Dave Niehaus Dies at Age 75

Dave Niehaus passed away earlier today and took with him a generation’s worth of Mariner memories.  In an era dominated by the increasing presence of TV, Internet and Sportscenter highlights, Dave’s was a voice that mattered. He narrated some of the best Summers that Seattle has ever seen: 1995’s refusal to lose, the record breaking season of 2001 and all the ups and downs before, between, and after.

If you’re a Mariner fan, chances are that Dave’s voice is intertwined in all of your favorite baseball moments. One such moment for me occurred during the 1995 Divisional Playoffs against the Yankees. My grandmother was damn near on her deathbed with cancer, but listened intently to every single game, most of all to follow the exploits of Edgar Martinez. She had a bit of a crush on the friendly Puerto Rican DH.

Game 4 of the divisional series occurred on a night when my parents had already planned to take her out to a nice dinner.  No problem it turned out, she could bring a portable radio, and Dave Niehaus, with her to follow all the action. And what action there was. My grandmother provided her tablemates with brief updates throughout the game. From what everyone could gather, the Mariners had stormed back from a 5-0 deficit to tie the game at 6-6 in the 6th inning….and Edgar Martinez was up with the bases loaded.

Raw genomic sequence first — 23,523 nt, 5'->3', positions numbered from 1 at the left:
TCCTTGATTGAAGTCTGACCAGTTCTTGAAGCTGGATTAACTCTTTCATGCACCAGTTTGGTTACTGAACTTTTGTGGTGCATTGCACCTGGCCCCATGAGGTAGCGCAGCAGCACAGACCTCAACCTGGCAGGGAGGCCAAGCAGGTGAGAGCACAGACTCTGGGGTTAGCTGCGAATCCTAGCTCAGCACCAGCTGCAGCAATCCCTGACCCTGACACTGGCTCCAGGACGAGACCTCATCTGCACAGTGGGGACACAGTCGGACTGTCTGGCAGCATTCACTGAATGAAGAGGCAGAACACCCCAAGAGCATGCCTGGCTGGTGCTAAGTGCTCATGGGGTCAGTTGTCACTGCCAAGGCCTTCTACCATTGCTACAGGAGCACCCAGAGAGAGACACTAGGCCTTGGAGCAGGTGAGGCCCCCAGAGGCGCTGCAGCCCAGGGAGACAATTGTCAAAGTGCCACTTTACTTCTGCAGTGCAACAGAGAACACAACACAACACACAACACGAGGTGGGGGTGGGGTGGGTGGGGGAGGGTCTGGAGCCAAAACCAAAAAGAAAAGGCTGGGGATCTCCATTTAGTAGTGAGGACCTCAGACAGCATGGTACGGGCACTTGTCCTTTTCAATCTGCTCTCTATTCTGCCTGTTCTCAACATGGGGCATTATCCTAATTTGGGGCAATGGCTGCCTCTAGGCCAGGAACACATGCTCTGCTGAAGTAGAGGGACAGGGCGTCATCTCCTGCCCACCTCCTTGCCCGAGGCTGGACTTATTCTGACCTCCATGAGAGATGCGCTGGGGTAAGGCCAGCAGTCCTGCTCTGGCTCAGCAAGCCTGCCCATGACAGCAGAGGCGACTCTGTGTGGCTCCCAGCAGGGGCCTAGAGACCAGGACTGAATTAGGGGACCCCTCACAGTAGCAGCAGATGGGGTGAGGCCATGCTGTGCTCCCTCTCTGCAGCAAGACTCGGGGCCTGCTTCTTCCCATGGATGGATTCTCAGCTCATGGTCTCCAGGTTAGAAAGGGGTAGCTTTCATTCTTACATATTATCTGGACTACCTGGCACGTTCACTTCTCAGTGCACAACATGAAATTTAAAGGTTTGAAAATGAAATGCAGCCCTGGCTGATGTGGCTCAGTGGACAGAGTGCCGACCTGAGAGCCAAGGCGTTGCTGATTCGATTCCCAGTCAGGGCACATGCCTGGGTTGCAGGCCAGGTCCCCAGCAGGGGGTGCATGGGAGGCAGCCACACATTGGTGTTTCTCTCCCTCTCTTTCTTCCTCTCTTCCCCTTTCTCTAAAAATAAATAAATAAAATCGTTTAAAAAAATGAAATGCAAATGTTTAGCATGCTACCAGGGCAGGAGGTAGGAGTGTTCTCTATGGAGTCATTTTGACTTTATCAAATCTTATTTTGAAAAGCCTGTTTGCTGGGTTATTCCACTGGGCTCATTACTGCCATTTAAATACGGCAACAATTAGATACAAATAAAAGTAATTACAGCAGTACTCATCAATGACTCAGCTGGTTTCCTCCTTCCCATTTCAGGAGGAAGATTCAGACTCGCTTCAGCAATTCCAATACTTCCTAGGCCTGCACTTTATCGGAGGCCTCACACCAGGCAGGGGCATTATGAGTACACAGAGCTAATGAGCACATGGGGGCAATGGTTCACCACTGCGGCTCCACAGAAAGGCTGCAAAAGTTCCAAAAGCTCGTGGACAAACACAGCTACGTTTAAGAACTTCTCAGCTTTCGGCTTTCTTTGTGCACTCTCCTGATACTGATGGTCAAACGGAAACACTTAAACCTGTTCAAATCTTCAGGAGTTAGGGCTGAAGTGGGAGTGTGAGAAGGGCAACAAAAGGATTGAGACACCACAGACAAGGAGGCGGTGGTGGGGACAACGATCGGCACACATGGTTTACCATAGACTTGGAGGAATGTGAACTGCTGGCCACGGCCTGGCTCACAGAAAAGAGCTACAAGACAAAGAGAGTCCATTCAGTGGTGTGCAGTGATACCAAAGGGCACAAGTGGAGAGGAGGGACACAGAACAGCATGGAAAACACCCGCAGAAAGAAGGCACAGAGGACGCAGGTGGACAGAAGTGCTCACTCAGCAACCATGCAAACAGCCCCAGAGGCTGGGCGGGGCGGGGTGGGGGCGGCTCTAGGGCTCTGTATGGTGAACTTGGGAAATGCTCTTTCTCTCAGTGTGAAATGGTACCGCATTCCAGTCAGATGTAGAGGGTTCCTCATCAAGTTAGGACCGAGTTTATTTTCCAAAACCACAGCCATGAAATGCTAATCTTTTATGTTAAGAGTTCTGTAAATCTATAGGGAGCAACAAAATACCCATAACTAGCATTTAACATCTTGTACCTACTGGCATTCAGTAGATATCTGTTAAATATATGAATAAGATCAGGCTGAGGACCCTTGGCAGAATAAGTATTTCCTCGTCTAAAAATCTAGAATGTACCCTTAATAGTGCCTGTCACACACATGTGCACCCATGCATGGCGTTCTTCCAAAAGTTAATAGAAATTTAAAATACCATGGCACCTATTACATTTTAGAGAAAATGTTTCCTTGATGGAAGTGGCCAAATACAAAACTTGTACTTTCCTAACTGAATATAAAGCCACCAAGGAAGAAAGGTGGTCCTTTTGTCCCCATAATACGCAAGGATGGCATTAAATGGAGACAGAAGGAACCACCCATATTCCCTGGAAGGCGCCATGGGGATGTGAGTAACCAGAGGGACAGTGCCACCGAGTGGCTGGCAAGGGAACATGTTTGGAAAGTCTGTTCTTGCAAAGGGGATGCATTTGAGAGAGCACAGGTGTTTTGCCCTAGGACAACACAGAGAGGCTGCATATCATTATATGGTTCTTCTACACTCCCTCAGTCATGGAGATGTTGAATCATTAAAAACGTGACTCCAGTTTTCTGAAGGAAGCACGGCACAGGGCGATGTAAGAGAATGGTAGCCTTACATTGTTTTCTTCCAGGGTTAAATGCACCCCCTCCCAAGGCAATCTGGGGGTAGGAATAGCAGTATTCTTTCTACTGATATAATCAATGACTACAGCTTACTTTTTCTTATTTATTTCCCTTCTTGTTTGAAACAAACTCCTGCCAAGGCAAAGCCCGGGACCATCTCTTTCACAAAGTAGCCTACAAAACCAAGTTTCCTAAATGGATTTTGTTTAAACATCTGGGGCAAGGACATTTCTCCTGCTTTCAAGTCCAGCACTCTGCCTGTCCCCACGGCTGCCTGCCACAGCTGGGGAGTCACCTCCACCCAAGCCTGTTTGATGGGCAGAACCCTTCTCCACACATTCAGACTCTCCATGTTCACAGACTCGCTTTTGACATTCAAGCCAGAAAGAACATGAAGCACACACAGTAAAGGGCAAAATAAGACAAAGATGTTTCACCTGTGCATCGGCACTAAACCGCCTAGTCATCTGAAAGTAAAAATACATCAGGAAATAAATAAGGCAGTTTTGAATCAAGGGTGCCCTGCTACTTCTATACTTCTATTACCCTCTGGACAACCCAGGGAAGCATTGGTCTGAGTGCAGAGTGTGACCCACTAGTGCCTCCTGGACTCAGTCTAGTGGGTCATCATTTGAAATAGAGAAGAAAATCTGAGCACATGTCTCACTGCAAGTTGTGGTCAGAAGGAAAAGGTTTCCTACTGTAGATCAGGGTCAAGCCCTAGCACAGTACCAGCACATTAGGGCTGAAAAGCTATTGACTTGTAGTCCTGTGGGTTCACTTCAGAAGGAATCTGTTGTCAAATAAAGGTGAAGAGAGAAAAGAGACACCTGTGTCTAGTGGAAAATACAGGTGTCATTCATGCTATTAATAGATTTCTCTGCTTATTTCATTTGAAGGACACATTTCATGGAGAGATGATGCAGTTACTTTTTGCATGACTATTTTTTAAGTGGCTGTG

A few moments later, my grandmother points her finger and jabs it into the air repeatedly, reaching higher and more gleefully each time. But, what had happened? If you watched carefully, you could see her mouth the words to a now familiar Dave Niehaus home run call…

“BREAK OUT THE RYE BREAD AND THE MUSTARD!”

 

Seattle Sports Links: 20101004

In lieu of me actually writing a post about the goings-ons in the sports world, here’s a few places I’ll suggest you go:

Arizona Fall League Rosters Announced

The rosters for the Arizona Fall League were recently announced. The fall league generally takes the 6 or 7 of the best AA and AAA prospects from every organization and brings them together in a 6 team league each Fall in….wait for it….Arizona.

If you’re looking for an off-season baseball fix and would like a glimpse into the M’s future, the league is an easy non-stop flight from Seattle, offers cheap and readily available tickets in great spring training ballparks, and plenty of sun. This year, the league boasts 30 former first round draft picks amongst the 1 or so players invited.

The Peoria Javelinas are playing games from October 12 to November 18 and feature 7 M’s farmhands:

  • Dustin Ackley, the 2009 #2 overall pick and the only AFL player on the M’s 40 man roster
  • Maikel Clieto, a burly righthander who came over in the JJ Putz trade and is rated our 11th best prospect.
  • Josh Fields, a hard throwing reliever who was the M’s #1 pick in the 2008 draft
  • The much ballyhooed Josh Lueke who, regardless of his past, does throw cheese and held AAA’ers to a .217 average
  • Tom Wilhelmsen, who has an equally interesting, but less nefarious, past. He’s back in the game after 8 years away.